In March, the St. Louis television station KMOV did an investigative piece looking at the Missouri food stamp system. It asked the state Department of Social Services for the states where food stamp money was spent.
Current law allows food stamp funds to be spent out of state. This makes sense for recipients who live close to another state, since they may find less expensive groceries across state lines. What the TV station noticed is that some of the expenditures were spent beyond Missouri’s immediate neighbors.
One of the states the report cited was Hawaii. "In Hawaii, Missouri EBT cardholders spent $2,737 on food in January" 2011, the station reported.
A couple of immediate points:
First, this was money spent on eligible food items -- not, as Gingrich suggested, on transportation to Hawaii.
Second, the amount was trivial. The total amount spent on food stamps by Missouri that month was $3,884,657, meaning that the amount spent in Hawaii amounted to seven hundredths of 1 percent of the total.
Third, there are two reasons why a food stamp eligible Missouri resident might have good reason to be spending money in Hawaii, and neither involves tropical vacations. One is that the recipient is in the military and was recently transferred to a new duty base. Until new benefits are set up in Hawaii, the servicemember would be able to use the Missouri card for benefits. Alternately, the food stamp user could be a migrant worker who spends part of the year in Missouri but works seasonal jobs in Hawaii.
"They give food stamps now to millionaires."
Food stamps have always been a means-tested program. Benefits vary by household size -- the full details are here -- but the national rule is that you can’t earn more than 130 percent of the poverty line. That would clearly rule out millionaires.
According to USDA, in 2010, about 43.2 of households on food stamps had gross incomes at 50 percent or less of the poverty line. A full 85 percent had gross incomes below 100 percent of the poverty line. The remaining 15 percent were between 100 percent and 130 percent of poverty, often elderly beneficiaries on fixed incomes.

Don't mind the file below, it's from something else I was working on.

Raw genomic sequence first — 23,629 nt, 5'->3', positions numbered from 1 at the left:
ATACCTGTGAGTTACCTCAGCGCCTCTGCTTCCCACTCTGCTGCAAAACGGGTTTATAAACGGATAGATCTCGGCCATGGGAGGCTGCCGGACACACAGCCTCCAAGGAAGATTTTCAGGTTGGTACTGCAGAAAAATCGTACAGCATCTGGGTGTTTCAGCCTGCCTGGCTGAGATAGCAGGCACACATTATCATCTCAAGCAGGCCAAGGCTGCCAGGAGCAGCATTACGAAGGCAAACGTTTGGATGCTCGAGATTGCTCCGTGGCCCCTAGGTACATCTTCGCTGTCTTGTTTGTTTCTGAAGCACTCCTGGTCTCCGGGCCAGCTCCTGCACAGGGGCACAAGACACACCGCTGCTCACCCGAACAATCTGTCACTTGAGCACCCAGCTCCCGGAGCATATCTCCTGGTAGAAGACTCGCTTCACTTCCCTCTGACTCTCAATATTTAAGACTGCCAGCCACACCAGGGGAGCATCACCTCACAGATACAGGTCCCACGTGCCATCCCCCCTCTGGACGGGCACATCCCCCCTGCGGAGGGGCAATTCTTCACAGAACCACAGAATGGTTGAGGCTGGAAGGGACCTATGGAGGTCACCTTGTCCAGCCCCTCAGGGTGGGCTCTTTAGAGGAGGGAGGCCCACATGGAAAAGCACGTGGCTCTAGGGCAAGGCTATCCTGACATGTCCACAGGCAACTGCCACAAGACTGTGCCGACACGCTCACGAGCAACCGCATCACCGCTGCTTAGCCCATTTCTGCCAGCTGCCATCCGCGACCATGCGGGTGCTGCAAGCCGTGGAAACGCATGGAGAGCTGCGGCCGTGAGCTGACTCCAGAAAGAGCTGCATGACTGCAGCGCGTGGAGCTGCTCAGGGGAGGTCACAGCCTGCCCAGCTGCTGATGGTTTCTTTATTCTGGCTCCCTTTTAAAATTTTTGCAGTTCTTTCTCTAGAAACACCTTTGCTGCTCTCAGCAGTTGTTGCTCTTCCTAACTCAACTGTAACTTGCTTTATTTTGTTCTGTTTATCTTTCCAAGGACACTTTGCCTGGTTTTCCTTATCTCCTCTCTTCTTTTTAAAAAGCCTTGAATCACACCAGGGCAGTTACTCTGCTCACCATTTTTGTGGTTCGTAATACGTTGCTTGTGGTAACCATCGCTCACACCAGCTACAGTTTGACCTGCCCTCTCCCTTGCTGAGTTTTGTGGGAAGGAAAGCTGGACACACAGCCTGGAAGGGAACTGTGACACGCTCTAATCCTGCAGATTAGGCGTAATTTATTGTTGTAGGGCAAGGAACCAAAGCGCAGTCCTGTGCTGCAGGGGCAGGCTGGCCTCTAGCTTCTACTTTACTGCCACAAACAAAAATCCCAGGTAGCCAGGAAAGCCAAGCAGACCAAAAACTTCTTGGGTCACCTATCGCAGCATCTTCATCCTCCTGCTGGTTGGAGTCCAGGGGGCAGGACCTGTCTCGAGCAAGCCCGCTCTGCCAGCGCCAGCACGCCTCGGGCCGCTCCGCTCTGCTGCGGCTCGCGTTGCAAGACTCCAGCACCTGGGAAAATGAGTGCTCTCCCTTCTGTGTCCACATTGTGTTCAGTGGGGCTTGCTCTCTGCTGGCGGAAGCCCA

People above the income ceiling could certainly receive benefits under false pretenses, but doing so would be illegal. Is it possible to be a millionaire and legally receive food stamps? We found one way -- but it’s ridiculously improbable. You’d have to own a million-dollar house but have no other income, and live in a state with sufficiently lenient enforcement to allow it. (Principal residence values, among other assets, are not counted in determining eligibility.)
"I would challenge Newt Gingrich to find a millionaire in annual income who gets on food stamps legally," said Michael Wiseman, a public policy professor at George Washington University.
Each of Gingrich’s claims about food stamps is so ridiculous -- especially for a self-styled policy wonk -- that we wondered whether he was really intending to be serious. (By publication time, we did not receive answers to several queries made to his press staff.) But the transcript makes it sound like he wasn’t joking, so we’ll assume he wasn’t. For being so ridiculously wrong in so many ways, we rate his statement Pants on Fire.
Update: After we published this item we heard back from USDA spokesman Aaron Lavallee. Lavallee said there was one case in which an unemployed Michigan man who won $2 million in the lottery was deemed eligible for food stamps by the state. He was later removed from the program. Given the isolated nature of the incident and the fact that he was removed from the program, our ruling remains Pants on Fire.
Newt Gingrich, remarks in Council Bluffs, Iowa, Nov. 30, 2011 (provided by NBC News embed reporter Alexandra Moe)
KMOV, "Missouri welfare benefits being spent in Hawaii," March 2, 2011
Missouri Department of Social Services, EBT dollars spent out of state, January 2011
U.S. Department of Agriculture, "Characteristics of Supplemental Nutrition Assistance Program Households: Fiscal Year 2010," Sept. 2011
U.S. Department of Agriculture, items eligible and ineligible for SNAP, accessed Dec. 1, 2011
U.S. Department of Agriculture, SNAP eligibility rules, accessed Dec. 1, 2011
E-mail interview with Julia Isaacs, child and family policy fellow with the Brookings Institution, Dec. 1, 2011
Interview with Katherine Bradley, research fellow at the Heritage Foundation, Dec. 1, 2011
Interview with Michael Wiseman, public policy professor at George Washington University, Dec. 1, 2011